Is Teenage Gambling A Problem In Canada?

1354 words - 6 pages addictions because it may be a way to deal with monetary loss. In addition, gambling addictions, also known as compulsive gambling is a progressive illness and may be a category of impulsive-control disorder. There are a variety of pathological symptoms of gambling, which include tolerance, withdrawal, loss of control, illegal activity, and lying. The tolerance in gambling is similar to drug addictions. Even though, gambling does not involve

Gambling In The United States Essay

559 words - 2 pages Gambling in the United States      Gambling has increased in the last couple of years. Is it because people are addicted? There are two types of gambling: Compulsive Gambling and pathological gambling. Compulsive Gambling is when people have a hard time resisting to gamble. Pathological Gambling is when there is a need to gamble for money or for large amounts of money. Also people don’t know when to quit when they are pathological gamblers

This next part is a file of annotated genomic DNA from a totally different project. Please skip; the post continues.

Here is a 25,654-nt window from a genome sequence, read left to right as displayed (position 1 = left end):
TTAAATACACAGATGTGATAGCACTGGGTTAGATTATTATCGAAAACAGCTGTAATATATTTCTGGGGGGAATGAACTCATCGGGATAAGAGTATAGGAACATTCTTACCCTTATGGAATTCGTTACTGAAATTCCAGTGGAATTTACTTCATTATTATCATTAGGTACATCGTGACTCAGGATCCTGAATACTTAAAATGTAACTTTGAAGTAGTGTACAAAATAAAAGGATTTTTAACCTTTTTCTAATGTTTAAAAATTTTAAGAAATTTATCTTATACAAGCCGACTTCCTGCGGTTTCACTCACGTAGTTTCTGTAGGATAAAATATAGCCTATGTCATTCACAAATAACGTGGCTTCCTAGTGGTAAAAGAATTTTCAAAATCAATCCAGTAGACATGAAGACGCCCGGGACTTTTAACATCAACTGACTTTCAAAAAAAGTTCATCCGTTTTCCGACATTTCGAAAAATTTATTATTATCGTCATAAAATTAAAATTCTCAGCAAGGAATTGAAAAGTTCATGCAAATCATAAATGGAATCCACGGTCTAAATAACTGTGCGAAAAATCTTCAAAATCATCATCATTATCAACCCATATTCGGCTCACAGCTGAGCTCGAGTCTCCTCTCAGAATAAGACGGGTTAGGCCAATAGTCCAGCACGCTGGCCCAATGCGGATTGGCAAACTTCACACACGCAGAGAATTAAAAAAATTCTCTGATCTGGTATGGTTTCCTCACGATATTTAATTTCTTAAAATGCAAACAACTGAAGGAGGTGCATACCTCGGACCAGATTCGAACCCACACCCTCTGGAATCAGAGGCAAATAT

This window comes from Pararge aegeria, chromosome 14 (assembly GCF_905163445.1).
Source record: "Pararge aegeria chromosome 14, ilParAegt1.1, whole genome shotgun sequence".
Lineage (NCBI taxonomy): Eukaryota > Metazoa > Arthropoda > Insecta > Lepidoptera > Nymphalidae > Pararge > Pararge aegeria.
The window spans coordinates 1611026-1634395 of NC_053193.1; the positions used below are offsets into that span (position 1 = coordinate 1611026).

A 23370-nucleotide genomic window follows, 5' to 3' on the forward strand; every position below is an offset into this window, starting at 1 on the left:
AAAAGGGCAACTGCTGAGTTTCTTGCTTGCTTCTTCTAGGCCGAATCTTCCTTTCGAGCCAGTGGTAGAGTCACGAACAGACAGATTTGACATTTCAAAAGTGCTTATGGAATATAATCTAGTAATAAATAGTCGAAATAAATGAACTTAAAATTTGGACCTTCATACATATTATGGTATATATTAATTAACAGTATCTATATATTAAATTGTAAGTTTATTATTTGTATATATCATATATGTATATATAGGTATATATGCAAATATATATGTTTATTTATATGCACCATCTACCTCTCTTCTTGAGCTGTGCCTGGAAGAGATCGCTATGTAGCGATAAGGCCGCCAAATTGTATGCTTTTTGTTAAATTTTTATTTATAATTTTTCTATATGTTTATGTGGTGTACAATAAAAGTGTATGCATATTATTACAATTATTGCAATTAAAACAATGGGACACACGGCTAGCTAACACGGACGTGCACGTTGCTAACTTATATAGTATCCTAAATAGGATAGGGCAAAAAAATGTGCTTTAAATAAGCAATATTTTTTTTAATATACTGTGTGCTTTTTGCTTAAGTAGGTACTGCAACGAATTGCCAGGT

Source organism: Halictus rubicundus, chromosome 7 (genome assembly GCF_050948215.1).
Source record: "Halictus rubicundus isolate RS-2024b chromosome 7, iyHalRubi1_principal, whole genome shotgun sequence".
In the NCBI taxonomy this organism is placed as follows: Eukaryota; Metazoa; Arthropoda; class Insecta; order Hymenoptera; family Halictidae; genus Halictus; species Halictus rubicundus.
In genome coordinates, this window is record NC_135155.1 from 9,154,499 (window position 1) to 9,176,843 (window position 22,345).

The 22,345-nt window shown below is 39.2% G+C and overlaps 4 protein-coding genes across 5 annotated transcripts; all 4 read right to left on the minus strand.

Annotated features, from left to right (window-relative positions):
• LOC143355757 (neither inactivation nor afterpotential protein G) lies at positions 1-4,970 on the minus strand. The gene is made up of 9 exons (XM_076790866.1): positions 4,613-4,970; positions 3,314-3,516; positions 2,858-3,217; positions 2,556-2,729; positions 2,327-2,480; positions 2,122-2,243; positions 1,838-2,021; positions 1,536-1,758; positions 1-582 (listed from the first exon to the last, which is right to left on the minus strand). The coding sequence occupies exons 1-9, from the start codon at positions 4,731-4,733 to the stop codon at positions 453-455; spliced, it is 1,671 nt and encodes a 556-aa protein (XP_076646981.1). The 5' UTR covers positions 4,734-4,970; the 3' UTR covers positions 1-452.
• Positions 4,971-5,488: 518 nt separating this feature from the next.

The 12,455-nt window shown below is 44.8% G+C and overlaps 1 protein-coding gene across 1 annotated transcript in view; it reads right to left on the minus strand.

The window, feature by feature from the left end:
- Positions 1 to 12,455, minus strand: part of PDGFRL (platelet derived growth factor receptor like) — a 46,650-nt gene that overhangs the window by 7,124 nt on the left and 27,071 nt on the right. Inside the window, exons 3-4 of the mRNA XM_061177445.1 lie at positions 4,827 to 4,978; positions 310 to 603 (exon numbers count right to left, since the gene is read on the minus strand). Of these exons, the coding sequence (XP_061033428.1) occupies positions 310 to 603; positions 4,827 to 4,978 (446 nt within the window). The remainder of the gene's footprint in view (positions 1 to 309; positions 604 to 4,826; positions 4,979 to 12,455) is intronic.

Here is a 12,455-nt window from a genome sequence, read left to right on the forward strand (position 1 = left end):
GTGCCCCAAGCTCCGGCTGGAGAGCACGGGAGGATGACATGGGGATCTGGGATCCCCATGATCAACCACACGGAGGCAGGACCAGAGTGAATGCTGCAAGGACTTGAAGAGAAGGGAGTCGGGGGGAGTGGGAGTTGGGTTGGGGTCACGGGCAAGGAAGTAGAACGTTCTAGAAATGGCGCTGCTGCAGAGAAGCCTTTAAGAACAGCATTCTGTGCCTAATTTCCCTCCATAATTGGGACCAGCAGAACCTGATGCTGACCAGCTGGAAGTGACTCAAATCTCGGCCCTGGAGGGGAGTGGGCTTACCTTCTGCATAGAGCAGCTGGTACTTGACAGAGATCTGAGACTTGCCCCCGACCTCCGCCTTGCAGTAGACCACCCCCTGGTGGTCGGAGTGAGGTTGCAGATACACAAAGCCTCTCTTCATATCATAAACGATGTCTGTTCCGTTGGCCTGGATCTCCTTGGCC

I Have A Gambling Problem Essay

2331 words - 9 pages self-destructive behavior. Luckily, I recognized that I had a gambling problem and sought help, unlike the millions of other pathological gamblers who allow their problems to worsen, some eventually becoming involved with drugs, alcohol, and crime (Lesieur 43). Annually, Americans legally wager over five hundred billion dollars—more than they spend on groceries—and illegally bet hundreds of billions more (Reno 43). Pathological gambling